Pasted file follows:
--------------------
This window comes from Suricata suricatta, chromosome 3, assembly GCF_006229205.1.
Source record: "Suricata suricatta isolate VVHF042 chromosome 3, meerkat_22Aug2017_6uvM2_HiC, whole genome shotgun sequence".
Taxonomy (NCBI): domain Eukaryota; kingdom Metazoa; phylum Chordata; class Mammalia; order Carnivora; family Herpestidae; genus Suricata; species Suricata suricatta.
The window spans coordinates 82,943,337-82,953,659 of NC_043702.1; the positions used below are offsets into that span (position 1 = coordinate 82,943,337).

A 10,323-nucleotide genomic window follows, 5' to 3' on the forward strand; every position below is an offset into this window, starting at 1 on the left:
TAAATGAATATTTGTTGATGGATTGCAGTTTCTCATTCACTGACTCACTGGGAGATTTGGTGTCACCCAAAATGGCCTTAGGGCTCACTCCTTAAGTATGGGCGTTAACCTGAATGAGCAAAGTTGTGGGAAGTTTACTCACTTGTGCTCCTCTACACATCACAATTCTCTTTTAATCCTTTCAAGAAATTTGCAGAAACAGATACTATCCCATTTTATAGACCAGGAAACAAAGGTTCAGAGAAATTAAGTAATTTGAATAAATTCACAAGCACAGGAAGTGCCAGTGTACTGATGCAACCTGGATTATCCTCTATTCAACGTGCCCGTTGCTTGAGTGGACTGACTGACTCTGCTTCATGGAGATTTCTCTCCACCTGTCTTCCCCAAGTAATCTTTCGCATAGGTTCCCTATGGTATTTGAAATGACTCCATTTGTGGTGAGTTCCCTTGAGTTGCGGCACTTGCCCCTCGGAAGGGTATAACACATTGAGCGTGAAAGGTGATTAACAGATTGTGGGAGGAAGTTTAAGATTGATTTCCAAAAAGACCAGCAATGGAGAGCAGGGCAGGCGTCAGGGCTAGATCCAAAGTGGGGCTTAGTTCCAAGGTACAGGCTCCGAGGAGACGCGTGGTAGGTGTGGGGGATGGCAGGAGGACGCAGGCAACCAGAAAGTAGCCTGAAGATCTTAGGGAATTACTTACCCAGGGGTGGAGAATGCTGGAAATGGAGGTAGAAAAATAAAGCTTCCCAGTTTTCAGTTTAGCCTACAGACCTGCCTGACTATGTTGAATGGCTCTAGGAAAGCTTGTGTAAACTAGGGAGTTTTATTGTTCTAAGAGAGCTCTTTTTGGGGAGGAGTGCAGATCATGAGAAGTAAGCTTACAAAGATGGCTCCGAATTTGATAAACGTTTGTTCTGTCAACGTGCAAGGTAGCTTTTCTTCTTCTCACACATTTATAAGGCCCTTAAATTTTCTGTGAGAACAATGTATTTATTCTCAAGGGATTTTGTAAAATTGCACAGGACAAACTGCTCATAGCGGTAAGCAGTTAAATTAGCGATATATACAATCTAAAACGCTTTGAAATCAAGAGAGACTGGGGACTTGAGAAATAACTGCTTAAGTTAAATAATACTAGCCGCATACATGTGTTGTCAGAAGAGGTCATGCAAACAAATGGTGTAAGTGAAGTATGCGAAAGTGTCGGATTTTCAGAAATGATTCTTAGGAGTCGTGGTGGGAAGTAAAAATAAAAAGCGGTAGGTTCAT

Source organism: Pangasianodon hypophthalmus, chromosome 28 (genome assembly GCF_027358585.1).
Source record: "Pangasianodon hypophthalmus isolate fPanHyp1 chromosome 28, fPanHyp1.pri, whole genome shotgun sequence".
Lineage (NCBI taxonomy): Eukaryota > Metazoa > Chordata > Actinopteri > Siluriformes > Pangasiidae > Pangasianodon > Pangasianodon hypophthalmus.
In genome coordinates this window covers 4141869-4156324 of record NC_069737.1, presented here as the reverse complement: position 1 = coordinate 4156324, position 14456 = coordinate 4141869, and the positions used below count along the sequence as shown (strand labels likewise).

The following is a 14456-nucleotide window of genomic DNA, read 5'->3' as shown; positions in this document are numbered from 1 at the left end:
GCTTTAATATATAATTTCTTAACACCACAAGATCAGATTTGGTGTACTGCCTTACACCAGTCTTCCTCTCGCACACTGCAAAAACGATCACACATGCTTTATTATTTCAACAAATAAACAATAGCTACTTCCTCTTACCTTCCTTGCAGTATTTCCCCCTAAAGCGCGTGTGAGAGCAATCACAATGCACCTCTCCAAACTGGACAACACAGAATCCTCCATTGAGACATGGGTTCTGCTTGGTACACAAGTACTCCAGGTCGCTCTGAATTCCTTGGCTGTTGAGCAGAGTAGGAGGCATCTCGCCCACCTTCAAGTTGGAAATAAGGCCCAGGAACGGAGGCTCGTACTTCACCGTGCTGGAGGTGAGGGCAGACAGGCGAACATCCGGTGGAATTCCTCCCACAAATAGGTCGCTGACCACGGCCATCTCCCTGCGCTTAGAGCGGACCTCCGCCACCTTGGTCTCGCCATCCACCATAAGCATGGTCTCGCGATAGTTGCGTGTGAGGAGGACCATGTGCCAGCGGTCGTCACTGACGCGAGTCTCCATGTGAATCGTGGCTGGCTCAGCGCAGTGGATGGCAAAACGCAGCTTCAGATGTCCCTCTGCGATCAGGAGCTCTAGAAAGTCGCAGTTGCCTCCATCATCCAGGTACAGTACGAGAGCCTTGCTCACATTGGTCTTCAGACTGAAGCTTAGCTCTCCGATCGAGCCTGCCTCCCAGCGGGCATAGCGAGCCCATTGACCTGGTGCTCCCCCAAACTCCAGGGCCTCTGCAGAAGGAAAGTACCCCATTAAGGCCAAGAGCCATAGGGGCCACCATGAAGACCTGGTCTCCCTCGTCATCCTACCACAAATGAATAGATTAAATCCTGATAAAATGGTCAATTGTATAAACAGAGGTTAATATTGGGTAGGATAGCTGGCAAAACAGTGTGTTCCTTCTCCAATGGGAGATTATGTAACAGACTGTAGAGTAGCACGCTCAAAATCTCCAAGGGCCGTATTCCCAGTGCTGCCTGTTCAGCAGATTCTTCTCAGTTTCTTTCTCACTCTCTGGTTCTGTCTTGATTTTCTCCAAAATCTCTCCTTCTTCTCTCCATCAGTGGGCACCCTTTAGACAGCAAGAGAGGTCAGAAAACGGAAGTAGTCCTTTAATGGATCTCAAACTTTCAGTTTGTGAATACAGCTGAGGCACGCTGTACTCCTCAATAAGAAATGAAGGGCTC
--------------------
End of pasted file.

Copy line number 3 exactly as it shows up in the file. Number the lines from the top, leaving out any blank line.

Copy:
Taxonomy (NCBI): domain Eukaryota; kingdom Metazoa; phylum Chordata; class Mammalia; order Carnivora; family Herpestidae; genus Suricata; species Suricata suricatta.